The International Energy Agency (IEA) published its World Energy Outlook 2011 (WEO 2011) on Nov. 9, 2011.  It includes projections based on three scenarios.  The Current Policy Scenario (CPS) assumes no additional emissions policies implemented beyond those already in place in 2011.  This inaction is projected to lead to an increase in long-term global average temperature of 6ºC (10.8ºF) by 2035.  The intermediate New Policies Scenario includes policies intended to reduce emissions, but not by enough to stabilize atmospheric CO2 levels. It is projected to lead to an increase in long-term global average temperature of 3.5ºC (6.3ºF).  The 450 Policy Scenario (450 PS) implements strict controls on new emissions that are intended to stabilize the atmospheric CO2 concentration at 450 parts per million; this is the level deemed adequate to keep the increase in long-term global average temperature within 2ºC (3.6ºF) above the pre-industrial level.  This upper limit is based on the Fourth Assessment Report of the Inter-governmental Panel on Climate Change (IPCC), which was issued in 2007.

The IEA graphic below compares projections of Total Primary Energy Supply by global regions for two scenarios, CPS and 450 PS.
Comparison of total world energy supply under the CPS and the 450 PS. Historical data for 1990 and 2008, and projected results under the two policies for 2015, 2020, 2025 and 2035.  Blue: OECD+ (developed countries); Green: OME, other major economies (developing countries); Purple: OC, other countries (developing countries); (see Note 2); Orange: Intl. bunkers, international air and marine transportation.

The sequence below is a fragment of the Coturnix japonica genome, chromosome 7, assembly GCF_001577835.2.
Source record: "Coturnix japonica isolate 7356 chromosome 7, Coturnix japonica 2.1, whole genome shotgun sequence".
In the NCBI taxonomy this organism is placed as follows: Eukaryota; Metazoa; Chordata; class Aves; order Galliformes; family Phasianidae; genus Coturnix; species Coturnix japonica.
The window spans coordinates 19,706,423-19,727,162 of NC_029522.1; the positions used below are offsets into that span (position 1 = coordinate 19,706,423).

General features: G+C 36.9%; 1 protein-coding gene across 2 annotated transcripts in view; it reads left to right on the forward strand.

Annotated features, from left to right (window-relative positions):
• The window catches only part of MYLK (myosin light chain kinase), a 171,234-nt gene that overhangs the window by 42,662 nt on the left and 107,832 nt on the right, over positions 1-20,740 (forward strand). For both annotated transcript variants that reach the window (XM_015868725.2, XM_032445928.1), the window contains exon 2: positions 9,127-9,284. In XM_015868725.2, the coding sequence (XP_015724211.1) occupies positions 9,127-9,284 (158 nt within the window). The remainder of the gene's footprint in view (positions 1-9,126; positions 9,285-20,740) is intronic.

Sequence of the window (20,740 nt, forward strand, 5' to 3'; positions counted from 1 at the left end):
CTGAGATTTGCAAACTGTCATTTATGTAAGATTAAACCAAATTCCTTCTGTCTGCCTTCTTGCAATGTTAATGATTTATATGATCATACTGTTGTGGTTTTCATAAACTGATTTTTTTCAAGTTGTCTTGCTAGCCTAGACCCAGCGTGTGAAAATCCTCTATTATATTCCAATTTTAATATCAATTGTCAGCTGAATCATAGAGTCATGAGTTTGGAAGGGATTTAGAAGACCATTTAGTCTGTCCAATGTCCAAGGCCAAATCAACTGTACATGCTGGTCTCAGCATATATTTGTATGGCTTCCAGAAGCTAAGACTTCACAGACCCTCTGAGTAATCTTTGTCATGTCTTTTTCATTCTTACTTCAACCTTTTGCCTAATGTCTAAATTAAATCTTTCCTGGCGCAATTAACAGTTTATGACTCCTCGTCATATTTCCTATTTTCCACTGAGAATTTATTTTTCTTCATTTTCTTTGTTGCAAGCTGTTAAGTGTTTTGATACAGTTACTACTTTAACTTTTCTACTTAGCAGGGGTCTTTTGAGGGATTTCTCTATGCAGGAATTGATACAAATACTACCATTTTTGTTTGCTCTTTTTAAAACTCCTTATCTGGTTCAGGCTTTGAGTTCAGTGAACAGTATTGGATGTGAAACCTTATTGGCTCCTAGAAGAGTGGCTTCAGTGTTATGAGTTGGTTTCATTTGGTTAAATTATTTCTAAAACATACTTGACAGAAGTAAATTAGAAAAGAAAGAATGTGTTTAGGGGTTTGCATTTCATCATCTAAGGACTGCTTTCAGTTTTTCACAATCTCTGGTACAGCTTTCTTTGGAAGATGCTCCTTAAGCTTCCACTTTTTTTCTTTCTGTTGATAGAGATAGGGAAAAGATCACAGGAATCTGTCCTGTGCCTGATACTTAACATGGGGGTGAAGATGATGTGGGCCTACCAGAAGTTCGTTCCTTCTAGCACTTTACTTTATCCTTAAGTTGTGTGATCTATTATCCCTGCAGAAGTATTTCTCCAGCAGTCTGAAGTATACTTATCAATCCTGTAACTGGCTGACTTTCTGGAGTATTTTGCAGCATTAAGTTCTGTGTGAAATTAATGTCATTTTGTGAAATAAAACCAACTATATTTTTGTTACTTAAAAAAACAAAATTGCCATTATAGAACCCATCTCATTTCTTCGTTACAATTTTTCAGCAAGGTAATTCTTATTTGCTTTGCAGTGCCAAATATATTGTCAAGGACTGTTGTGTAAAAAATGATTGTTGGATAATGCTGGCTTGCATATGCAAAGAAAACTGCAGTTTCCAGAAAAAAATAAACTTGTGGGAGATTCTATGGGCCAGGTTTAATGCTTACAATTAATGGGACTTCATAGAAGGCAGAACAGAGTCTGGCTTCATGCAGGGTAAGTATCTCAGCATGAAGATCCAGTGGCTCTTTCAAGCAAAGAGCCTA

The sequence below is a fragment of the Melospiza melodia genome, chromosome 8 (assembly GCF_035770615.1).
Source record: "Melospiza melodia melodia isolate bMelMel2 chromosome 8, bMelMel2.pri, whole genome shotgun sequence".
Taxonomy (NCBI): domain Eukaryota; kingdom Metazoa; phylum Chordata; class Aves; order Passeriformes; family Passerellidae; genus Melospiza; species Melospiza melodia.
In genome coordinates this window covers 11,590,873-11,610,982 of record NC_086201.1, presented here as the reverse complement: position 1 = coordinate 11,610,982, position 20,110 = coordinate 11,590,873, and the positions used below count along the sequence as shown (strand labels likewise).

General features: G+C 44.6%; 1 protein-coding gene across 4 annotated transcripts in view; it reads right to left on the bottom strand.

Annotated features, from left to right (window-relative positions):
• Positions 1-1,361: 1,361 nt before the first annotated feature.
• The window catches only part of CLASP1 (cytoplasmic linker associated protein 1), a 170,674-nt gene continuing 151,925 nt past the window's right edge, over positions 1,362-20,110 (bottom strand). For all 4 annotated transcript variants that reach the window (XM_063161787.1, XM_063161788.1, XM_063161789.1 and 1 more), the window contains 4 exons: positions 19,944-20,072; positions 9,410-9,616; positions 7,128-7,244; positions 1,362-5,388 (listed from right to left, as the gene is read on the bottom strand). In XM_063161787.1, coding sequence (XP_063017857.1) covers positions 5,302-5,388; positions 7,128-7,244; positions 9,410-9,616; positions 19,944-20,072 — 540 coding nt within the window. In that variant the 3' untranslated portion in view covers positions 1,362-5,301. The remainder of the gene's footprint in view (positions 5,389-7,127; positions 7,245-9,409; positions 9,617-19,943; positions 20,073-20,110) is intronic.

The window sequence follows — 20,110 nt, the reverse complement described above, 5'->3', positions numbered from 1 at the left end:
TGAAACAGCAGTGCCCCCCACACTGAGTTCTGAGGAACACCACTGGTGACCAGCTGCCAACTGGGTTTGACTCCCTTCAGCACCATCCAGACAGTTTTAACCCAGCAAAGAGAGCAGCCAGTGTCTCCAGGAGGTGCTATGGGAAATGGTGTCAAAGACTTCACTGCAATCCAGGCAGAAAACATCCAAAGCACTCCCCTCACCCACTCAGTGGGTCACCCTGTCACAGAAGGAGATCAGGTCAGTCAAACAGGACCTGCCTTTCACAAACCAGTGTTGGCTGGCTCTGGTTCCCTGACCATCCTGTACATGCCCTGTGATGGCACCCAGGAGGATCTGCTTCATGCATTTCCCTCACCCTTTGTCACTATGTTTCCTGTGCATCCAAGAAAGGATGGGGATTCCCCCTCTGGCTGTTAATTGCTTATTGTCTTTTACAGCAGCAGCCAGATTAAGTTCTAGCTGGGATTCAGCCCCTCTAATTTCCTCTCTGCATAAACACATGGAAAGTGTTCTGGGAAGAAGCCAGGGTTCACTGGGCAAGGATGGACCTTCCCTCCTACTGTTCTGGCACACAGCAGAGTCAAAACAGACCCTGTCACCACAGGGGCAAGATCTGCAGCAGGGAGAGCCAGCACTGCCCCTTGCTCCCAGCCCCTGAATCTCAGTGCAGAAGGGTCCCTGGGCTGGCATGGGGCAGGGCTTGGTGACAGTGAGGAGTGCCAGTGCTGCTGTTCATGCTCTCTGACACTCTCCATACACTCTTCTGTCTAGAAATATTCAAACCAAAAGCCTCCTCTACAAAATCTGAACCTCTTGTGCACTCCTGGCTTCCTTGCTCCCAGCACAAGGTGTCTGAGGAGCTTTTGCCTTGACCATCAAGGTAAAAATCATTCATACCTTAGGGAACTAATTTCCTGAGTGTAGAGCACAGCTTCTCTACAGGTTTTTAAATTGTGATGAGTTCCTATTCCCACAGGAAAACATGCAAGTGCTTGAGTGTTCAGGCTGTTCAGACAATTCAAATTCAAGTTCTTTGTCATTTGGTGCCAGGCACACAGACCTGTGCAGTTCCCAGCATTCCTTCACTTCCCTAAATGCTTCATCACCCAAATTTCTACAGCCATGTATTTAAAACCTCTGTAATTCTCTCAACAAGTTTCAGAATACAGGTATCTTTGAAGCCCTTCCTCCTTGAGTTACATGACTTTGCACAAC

Source: IEA, 2011 Key World Energy Statistics; http://www.iea.org/textbase/nppdf/free/2011/key_world_energy_stats.pdf

The chart above illustrates annual rates of use of energy, indicating that each year large amounts of the greenhouse gas CO2 are emitted.  Under CPS, the annual rate keeps increasing, adding to atmospheric concentrations of CO2 at an ever-increasing rate.  Under 450 the annual rate appears to level off, but each year additional CO2 still is emitted. 

Nevertheless, it is seen that by 2035, adopting the stringent 450 Policy Scenario results in an overall projected decrease of 22% in total energy needed compared to CPS.  The largest reduction in energy use is from the large economies of the developing world (OME), about 23%; followed by reductions in energy use by other developing countries (OC), about 17%, and reductions by OECD+ (developed countries) of about 13%.


The Cancun Agreements were the final product (text and press release) of the 2010 conference, held under the auspices of the United Nations, and were approved by all 193 nations except one. 

Among the commitments made in Cancun, developing countries, on a voluntary basis, submitted “nationally appropriate mitigation actions” planned for coming years to the United Nations supervisory body.  Whereas many countries with smaller economies enumerated detailed goals and steps, countries such as China and India that are major emitters of greenhouse gases provided only brief, more generic, statements of goals (see the table below):